In the last two parts of this article series, I described what I consider to be the best core exercise, or exercises. That is, maintaining stiffness in the core while working compound movements, and working on the mobility of the joints that are required to generate force during these compound movements.
Today, I’m going to offer you the third part of what I believe will create a strong, healthy core.
It’s posture. Yes, I understand posture itself isn’t a core exercise, but correcting and maintaining healthy posture is necessary for having a strong core. Why is it so important?
I wrote a post on how spinal injuries (herniations, in particular) occur. To summarize that post, we understand that our spines, or cores, undergo a lot of force while our other joints produce movement under load (AKA, deadlift or squat). Our spines have bony segments, called vertebrae, that create a column. Between the vertebrae are disks made of membrane, collagen, fluid, and so on. They act as shock absorbers, in a sense.
When we are in a healthy, neutral posture, our spines assume a natural “S”-like curve, and the bony segments sandwich the spinal disks fairly evenly. In a rounded or over-arched posture, some of the vertebrae in our spines are tilted in one direction, shifting the “sandwiching”-pressure towards one side of the disks. When you throw a 300lb. load onto a rounded or over-arched back, the disks are further squished, and herniations occur. That is, the disks begins to either bulge out, or rupture and leak its contents into the body – just like a squished or punctured balloon.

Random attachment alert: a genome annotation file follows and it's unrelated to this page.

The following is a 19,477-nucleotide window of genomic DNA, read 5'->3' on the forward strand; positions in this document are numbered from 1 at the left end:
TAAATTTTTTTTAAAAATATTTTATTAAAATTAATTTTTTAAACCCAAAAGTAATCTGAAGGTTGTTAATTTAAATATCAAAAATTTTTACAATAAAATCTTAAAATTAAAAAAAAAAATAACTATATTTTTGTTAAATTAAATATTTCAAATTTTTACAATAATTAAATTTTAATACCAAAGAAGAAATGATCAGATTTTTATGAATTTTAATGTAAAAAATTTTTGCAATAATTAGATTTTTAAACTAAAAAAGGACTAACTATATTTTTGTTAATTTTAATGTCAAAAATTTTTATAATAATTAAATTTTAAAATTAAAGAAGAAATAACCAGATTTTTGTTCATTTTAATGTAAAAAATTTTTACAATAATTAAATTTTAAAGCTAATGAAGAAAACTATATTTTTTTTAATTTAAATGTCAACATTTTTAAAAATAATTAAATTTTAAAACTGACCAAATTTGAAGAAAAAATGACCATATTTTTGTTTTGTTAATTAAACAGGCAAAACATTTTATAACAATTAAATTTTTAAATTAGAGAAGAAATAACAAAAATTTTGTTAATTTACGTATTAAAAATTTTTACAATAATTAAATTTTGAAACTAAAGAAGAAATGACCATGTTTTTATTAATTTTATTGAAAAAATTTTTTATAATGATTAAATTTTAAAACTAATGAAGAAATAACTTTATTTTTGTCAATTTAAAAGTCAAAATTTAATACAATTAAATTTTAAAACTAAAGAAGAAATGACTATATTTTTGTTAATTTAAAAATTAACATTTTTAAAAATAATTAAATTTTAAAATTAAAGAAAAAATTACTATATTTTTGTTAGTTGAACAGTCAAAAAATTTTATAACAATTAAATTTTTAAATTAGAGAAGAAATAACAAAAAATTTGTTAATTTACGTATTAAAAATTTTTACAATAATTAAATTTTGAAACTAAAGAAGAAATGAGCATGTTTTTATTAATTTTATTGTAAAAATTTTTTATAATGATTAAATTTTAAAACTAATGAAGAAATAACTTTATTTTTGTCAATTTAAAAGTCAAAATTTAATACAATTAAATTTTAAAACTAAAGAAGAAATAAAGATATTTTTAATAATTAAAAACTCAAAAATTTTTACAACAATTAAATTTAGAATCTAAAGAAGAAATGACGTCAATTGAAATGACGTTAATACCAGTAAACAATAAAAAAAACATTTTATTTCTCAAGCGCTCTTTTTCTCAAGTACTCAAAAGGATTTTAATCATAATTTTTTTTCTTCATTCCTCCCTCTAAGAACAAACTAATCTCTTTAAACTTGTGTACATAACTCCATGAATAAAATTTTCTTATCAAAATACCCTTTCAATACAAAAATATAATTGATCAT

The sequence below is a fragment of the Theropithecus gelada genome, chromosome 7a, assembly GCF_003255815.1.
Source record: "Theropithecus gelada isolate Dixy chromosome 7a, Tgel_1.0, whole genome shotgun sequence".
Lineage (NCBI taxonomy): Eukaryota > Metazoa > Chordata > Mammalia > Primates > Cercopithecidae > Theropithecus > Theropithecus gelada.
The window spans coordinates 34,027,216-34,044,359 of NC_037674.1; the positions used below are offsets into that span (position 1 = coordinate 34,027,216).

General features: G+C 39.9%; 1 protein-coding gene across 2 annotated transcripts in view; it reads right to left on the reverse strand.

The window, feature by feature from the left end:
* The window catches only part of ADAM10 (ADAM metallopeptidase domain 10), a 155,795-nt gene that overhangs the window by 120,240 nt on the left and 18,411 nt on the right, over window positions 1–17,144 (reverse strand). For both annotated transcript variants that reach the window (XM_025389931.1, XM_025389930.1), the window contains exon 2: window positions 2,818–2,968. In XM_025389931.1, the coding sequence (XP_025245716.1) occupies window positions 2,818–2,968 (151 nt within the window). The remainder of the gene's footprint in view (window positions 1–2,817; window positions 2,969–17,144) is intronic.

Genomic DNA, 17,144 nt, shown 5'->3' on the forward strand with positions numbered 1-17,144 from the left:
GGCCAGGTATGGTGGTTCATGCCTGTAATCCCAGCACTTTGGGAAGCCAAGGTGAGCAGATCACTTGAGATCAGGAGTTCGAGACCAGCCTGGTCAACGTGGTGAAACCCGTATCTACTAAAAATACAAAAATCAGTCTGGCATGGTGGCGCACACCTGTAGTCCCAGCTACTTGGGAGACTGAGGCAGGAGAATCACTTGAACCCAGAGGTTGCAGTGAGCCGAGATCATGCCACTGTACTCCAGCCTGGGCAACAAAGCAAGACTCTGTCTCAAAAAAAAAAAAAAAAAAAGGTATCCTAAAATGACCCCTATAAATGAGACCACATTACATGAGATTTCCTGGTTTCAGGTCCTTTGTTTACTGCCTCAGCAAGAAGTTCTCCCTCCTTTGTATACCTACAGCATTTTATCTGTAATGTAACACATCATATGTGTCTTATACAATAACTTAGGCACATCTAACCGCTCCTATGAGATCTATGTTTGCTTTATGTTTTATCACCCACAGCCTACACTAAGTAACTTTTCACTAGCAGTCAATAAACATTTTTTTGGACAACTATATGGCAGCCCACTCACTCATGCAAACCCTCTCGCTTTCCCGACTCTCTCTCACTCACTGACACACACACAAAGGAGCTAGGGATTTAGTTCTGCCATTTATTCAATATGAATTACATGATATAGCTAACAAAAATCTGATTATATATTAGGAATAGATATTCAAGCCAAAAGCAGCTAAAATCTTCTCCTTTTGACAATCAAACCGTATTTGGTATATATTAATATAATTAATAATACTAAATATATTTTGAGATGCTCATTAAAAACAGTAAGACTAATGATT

So, how can you have a strong core if your posture gives you injuries?
Through that logic, another one of the best core exercises is to fix your posture.
Similar to mobility-work, postural-work requires massage, stretching, and strengthening. A good resource for fixing posture-related issues is mobilitywod.com, the same resource for mobility-related issues. These two aspects go hand-in-hand, and Kelly Starrett’s MobilityWOD videos sure as hell help with whatever issues one might have with their body.